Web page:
The rumours are true. Easter is coming, and chocolate season is already in full swing. There’s a new Kinder egg. Twitter declared #ChocolateCakeDay was a thing. There was a boutique brownie company on Dragon’s Den the other night. A pop-up Creme Egg cafe has opened in London.
Veganuary is officially over.
For those of you that are furrowing your brow and muttering ‘that’s not even a word’ and preparing to exit this webpage, crack open a fresh bar of Dairy Milk and declare my blog full of stupid hippie nonsense, let me explain a bit. While ‘Veganuary’ might be a pretentious-sounding buzzword made up by bored Cosmo journalists, Instagram-famous It girls or the people working at Pinterest, it’s actually a pretty great concept when you think about it.
The idea was to go vegan for the entire month of January – no meat, fish, dairy, eggs, honey or other consumable animal product was to touch your plate for four weeks. Depending on your definition of vegan (whether you were doing it for ethical, environmental or health reasons), this could also have extended to clothing, beauty products and household products. That means no leather, wool, silk, fur or animal-tested make-up. Sounds like a lot of hard work when I lay it out like that, doesn’t it?
So why in the name of all that is cheesy and delicious in the world would anyone commit to this??? Well, let’s start with the motivations behind it.
As New Year’s resolutions go, it’s quite a good one. Technically it’s not a New YEAR’s resolution as you’re only giving it a go for a month. It’s like a free trial. After the 31 day grace period you can decide if you want to aim for the year, going the whole (texturised soy protein) hog, or if you want to cancel your membership. No strings attached.
Then there’s the peace of mind aspect. Just the smallest of glances into the meat, fish and dairy industries will make even the biggest bacon-lover a little uncomfortable. There’s also the environmental side – if you enjoy recycling, riding a bike and tutting at people who pay 5p for a carrier bag, the likelihood is you’ve already considered cutting down on meat to some extent.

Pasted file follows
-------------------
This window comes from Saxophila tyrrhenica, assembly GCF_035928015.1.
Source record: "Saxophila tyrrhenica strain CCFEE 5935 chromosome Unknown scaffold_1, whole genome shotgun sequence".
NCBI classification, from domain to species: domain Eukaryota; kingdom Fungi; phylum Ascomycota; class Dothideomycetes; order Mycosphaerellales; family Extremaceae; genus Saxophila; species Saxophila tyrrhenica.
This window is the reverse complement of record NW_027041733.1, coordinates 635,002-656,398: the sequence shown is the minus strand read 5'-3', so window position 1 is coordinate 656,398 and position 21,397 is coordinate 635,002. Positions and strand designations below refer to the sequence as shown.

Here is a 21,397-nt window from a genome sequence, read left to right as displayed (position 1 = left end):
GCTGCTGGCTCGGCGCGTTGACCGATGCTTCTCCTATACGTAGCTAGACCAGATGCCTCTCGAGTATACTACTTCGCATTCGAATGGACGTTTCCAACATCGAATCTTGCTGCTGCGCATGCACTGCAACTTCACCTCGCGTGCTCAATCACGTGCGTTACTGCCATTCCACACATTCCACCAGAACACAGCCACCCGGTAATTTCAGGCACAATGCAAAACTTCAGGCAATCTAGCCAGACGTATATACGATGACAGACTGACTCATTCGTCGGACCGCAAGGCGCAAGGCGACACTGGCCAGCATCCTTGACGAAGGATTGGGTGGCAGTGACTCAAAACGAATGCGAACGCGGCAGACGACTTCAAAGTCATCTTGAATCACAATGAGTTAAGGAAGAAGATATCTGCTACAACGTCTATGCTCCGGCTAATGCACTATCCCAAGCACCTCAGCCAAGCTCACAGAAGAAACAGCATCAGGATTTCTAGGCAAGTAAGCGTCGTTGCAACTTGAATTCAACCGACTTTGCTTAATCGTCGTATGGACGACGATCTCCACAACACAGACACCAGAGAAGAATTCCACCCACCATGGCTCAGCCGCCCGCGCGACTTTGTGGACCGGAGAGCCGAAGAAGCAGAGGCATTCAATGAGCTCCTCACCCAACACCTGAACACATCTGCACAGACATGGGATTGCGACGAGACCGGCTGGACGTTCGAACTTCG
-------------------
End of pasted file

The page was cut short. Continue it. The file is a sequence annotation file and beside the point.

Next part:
Plus, most vegan food is super healthy – low fat protein sources such as tofu, soya mince, beans, lentils and pulses make up the bulk of veggie recipes, and dishes are brought to life with plenty of vegetables, grains and fancy-sounding spices. If you resolved to lose a few pounds this year and finally learn to cook instead of getting Domino’s to cook for you, starting the health kick by going vegan was probably a good idea. As long as you didn’t get too tempted by ‘accidentally vegan’ foods (Oreos, Tesco jam doughnuts, chips, sweet and salt popcorn, Betty Crocker’s Devil Food cake mix, SMOKEY BACON FLAVOUR PRINGLES OMG well that’s a whole other post for another day), if you tried Veganuary your body is probably thanking you for it already.
In case you’ve read all the way down to this ninth paragraph and still haven’t realised, I am a vegan. That is, I follow a vegan diet, try to wear synthetic fabrics, buy cruelty free make-up and greet every dog/cat/hamster/pigeon I meet like an old friend. I have been vegetarian my whole life and a vegan for the last two years. I’m by no means an expert, but I have picked up a few tips and tricks that make being a veggie supreme in a meat lover world a bit easier.
Whether you’ve completed Veganuary and want to continue riding the vegan train through 2016, or if you’re completely new to the idea of going veggie, here’s a short guide to making green eating seem less daunting. Because I am a humble and modest person, I have called it The Ultimate Vegan Survival Guide. You’re welcome.
1. Find what you love
First of all, you’ll need a few staple recipes to form the basis of your diet – really tasty, really easy and really reliable ones. You’re not going to stay motivated if you’re not enjoying the food you’re eating. Try experimenting with vegan versions of dishes you love already – before cutting out dairy I made a roasted Mediterranean vegetable lasagne with cheddar cheese sauce all the time, and I was dreading saying goodbye to my go-to mid-week dinner. One soya milk, dairy-free marge and Violife cheese slice substitution later, it was back in my belly, and just as delicious as before.